Good morning, L.A. It’s April 7.
In a press conference yesterday, Gov. Gavin Newsom announced that he expects the state to eliminate the color-coded tier system and “start to open up as business as usual” on June 15.
A key metric in the decision is the 20 million total vaccine doses that have already been administered in California.
State officials have used the color-coded tier system to reopen gradually since August of 2020. Introduced as part of officials’ Blueprint for a Safer Economy. the system uses four tiers — purple, red, orange and yellow — to determine which businesses and public spaces can open, and at what capacity.
By the end of April, Newsom anticipates that over 30 million people will have received at least one dose of the vaccine. By June 15, officials believe that every Californian who wants a vaccine will have had the opportunity to get not just one, but both doses.
“This is a big day,” Newsom said. “We are seeing bright light at the end of the tunnel.”
Included in the state’s plan to return to “business as usual” is the expectation that all schools in the state will fully reopen by mid-June, including colleges and K-12 classrooms. Currently, LAUSD plans to begin reopening classrooms over the course of the month of April, joining the majority of other districts in the county.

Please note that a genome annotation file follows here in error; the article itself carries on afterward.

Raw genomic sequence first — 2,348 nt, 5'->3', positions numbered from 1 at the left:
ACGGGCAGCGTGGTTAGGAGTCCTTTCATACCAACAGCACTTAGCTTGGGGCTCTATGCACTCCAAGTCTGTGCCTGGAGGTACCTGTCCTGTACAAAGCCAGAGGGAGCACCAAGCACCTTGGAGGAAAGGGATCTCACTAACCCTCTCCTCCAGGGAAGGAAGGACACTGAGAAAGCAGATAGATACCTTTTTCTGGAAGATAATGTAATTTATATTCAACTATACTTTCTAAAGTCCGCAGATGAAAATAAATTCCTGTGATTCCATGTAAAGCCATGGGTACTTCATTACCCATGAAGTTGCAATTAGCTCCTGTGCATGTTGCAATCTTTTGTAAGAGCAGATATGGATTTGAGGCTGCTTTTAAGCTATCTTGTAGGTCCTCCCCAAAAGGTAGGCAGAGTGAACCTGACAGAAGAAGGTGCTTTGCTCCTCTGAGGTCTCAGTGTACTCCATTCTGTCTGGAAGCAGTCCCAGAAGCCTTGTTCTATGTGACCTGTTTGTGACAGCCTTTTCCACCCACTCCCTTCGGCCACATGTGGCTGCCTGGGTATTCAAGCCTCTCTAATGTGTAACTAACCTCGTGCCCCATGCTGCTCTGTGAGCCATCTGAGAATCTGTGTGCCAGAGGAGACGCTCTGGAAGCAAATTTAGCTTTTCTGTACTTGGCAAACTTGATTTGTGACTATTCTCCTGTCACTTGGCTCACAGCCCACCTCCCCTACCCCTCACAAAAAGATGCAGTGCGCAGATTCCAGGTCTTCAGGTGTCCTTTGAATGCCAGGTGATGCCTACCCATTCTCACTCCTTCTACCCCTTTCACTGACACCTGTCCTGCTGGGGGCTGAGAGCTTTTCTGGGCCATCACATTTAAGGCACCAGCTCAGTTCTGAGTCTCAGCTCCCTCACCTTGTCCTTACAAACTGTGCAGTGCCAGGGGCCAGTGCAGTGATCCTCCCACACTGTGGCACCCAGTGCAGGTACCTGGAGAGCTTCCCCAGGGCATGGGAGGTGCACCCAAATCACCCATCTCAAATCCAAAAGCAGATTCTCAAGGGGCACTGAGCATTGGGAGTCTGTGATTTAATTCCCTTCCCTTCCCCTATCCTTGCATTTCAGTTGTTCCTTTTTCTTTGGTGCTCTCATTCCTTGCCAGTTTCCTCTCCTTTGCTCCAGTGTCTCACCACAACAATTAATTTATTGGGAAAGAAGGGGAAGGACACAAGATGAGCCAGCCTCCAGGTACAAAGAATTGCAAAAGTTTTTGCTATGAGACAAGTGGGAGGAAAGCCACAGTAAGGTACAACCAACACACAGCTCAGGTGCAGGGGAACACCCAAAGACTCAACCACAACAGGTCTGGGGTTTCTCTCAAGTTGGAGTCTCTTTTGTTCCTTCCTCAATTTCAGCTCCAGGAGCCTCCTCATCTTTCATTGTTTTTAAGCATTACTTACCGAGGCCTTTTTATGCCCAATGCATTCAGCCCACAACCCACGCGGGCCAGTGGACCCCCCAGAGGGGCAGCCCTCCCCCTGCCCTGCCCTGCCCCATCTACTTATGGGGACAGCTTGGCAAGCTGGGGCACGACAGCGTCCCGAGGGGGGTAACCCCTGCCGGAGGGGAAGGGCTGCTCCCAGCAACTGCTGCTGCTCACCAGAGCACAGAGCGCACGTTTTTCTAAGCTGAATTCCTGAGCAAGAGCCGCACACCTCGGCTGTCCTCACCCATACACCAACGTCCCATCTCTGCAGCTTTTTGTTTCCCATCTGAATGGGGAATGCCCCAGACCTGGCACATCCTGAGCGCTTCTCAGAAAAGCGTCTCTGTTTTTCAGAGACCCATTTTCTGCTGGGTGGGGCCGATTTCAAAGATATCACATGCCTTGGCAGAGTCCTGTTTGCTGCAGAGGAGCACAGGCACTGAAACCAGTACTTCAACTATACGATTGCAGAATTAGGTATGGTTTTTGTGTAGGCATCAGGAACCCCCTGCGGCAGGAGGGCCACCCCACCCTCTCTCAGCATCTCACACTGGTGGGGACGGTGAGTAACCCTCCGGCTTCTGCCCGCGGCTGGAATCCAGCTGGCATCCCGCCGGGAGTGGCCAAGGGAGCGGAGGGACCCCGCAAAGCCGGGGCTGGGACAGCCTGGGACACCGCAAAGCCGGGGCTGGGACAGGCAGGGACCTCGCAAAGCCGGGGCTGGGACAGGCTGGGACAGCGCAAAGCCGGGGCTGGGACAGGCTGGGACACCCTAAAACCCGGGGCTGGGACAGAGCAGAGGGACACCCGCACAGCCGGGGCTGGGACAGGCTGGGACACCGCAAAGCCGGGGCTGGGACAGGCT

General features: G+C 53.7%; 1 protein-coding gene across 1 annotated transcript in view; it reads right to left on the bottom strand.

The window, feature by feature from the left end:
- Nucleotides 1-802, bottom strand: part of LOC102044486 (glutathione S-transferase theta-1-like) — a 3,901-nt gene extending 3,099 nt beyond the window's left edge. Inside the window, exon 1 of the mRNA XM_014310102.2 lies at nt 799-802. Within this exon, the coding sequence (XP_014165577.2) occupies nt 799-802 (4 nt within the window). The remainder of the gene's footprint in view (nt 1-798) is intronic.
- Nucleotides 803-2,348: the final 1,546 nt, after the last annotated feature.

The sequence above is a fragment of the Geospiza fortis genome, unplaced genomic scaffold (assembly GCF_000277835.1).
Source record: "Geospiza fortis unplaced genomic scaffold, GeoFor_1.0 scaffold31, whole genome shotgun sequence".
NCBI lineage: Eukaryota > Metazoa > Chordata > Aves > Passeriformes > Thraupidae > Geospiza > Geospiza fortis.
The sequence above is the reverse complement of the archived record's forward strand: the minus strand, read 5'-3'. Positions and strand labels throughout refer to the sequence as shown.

Newsom was clear in yesterday’s announcement that masks will still be required on June 15 and beyond, and that the state is not completely out of the woods.
“It is incumbent upon all of us not to announce, ‘mission accomplished,’ not to put down our guard, but to continue that vigilance that got us where we are today,” he said.
Keep reading for more on what’s happening in L.A. today, and stay safe out there.
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Before You Go … The Thousand Layer Pancake Of Your Dreams
A popular snack in Taiwan, thousand layer pancakes, or cong zhua bing, are also the specialty at Highland Park’s Joy. The restaurant recently reopened for service seven days a week, and brought back its full menu.
Owner Vivian Ku of Silver Lake’s Pine and Crane describes Taiwanese food as a blend of influences from Japan, China and groups indigenous to the nearly 14,000-square-mile island. Her family’s roots reflect that mix.
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